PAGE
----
When to get cracking when making wholecrop silage
Wholecrop silage season is kicking off. Unlike last year, many of the crops being ensiled this season were planted with the intention of saving these cereal crops for silage.
Winter barley crops, intended for wholecrop, are approaching the time for cutting and knowing when to harvest is one of the most important factors to consider.
Deciding on dry matter
When crops are at a dry matter content of approximately 45%, the grain will have passed the milky stage and have reached the soft cheddar stage. The canopy should still have some green leaves and the majority of the stem of the crop should still be green.
Teagasc has provided a guide to dry matter contents and crop stages which may be useful for anyone thinking of harvesting wholecrop silage. The chart also indicates the right time to make fermented, treated or processed wholecrop silage.
As indicated above, the soft cheddar stage at 45% dry matter content is ideal for fermented wholecrop. If the crop moves on further – and dry matter content increases to 55-65% – the recommendation is to treat the crop with urea.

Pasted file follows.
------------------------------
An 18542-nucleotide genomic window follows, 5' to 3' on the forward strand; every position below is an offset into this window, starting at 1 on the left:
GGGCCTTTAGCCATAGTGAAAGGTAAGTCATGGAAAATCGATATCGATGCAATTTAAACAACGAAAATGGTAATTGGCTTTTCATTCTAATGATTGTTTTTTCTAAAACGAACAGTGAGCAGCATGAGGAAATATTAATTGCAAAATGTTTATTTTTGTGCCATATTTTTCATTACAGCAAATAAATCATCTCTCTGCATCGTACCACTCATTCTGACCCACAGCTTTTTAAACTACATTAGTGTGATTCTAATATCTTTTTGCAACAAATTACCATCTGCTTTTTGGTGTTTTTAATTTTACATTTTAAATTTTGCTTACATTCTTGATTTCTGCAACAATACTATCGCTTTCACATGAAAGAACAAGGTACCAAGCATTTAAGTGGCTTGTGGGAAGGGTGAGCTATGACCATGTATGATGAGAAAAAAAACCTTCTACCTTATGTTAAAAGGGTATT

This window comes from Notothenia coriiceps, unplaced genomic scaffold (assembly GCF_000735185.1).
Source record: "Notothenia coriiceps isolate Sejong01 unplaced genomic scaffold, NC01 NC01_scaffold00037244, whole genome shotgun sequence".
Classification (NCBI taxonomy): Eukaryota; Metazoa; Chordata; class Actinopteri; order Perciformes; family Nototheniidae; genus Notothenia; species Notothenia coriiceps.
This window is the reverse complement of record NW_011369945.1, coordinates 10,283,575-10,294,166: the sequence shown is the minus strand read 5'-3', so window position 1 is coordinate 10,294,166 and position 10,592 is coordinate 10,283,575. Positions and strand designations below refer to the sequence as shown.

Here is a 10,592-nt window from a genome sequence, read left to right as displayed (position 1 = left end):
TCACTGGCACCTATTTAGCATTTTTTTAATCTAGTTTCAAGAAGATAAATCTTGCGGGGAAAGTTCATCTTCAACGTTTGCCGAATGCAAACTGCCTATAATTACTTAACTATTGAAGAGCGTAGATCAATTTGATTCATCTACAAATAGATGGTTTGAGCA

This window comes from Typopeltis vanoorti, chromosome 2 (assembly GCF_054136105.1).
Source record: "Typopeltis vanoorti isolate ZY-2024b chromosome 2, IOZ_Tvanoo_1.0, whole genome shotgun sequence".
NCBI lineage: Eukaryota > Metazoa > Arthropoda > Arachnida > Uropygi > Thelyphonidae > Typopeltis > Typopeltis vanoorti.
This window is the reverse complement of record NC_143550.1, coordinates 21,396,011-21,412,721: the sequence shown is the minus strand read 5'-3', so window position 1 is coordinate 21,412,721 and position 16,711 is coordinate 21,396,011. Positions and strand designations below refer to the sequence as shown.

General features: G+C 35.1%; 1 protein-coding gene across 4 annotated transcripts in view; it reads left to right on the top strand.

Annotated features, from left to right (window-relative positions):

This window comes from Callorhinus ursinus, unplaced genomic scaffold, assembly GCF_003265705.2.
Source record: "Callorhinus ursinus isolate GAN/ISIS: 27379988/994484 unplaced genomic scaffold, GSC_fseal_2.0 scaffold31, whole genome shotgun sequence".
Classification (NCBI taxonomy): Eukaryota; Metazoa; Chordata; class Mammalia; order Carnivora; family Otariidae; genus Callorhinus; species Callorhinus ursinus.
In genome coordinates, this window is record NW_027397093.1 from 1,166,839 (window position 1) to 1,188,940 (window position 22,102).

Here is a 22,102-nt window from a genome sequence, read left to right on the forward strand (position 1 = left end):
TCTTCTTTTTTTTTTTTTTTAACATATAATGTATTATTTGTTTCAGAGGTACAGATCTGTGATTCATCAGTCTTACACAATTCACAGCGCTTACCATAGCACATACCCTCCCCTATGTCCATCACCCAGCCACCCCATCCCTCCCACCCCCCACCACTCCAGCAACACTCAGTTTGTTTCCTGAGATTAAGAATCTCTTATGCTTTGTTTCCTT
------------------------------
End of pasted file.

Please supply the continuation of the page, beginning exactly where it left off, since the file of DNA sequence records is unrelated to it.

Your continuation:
At this stage the crop will be yellow – the stem may still be slightly green – and the grain will be at the hard cheddar stage.
Where a crop passes a dry matter content of 50%, the grain is at the hard cheesy stage and is beginning to ripen and become hard. Crops which have reached this stage should be cracked and a forage harvester fitted with a grain cracker should be used to harvest the crop.